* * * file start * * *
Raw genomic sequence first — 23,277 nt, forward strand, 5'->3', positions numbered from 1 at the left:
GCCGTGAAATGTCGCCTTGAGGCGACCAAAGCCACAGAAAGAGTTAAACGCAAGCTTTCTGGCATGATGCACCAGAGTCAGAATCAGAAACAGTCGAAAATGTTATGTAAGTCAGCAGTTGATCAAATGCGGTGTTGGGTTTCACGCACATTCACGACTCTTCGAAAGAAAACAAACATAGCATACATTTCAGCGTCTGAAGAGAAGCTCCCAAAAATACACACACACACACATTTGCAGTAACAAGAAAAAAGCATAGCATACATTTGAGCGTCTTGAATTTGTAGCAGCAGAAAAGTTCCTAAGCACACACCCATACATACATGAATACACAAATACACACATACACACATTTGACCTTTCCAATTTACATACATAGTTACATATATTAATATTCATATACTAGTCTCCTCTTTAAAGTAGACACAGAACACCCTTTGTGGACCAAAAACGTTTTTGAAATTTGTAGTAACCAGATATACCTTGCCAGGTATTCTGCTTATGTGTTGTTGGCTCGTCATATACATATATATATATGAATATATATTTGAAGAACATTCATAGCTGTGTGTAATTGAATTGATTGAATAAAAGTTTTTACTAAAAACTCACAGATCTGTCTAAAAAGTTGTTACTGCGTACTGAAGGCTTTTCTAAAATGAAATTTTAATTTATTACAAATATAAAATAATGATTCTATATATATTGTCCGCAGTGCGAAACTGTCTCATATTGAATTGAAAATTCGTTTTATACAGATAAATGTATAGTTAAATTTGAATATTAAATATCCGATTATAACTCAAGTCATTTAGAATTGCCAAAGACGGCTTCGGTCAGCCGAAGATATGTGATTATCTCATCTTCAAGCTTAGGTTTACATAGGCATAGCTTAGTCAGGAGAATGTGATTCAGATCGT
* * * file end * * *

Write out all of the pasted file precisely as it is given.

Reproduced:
Raw genomic sequence first — 23,277 nt, forward strand, 5'->3', positions numbered from 1 at the left:
GCCGTGAAATGTCGCCTTGAGGCGACCAAAGCCACAGAAAGAGTTAAACGCAAGCTTTCTGGCATGATGCACCAGAGTCAGAATCAGAAACAGTCGAAAATGTTATGTAAGTCAGCAGTTGATCAAATGCGGTGTTGGGTTTCACGCACATTCACGACTCTTCGAAAGAAAACAAACATAGCATACATTTCAGCGTCTGAAGAGAAGCTCCCAAAAATACACACACACACACATTTGCAGTAACAAGAAAAAAGCATAGCATACATTTGAGCGTCTTGAATTTGTAGCAGCAGAAAAGTTCCTAAGCACACACCCATACATACATGAATACACAAATACACACATACACACATTTGACCTTTCCAATTTACATACATAGTTACATATATTAATATTCATATACTAGTCTCCTCTTTAAAGTAGACACAGAACACCCTTTGTGGACCAAAAACGTTTTTGAAATTTGTAGTAACCAGATATACCTTGCCAGGTATTCTGCTTATGTGTTGTTGGCTCGTCATATACATATATATATATGAATATATATTTGAAGAACATTCATAGCTGTGTGTAATTGAATTGATTGAATAAAAGTTTTTACTAAAAACTCACAGATCTGTCTAAAAAGTTGTTACTGCGTACTGAAGGCTTTTCTAAAATGAAATTTTAATTTATTACAAATATAAAATAATGATTCTATATATATTGTCCGCAGTGCGAAACTGTCTCATATTGAATTGAAAATTCGTTTTATACAGATAAATGTATAGTTAAATTTGAATATTAAATATCCGATTATAACTCAAGTCATTTAGAATTGCCAAAGACGGCTTCGGTCAGCCGAAGATATGTGATTATCTCATCTTCAAGCTTAGGTTTACATAGGCATAGCTTAGTCAGGAGAATGTGATTCAGATCGT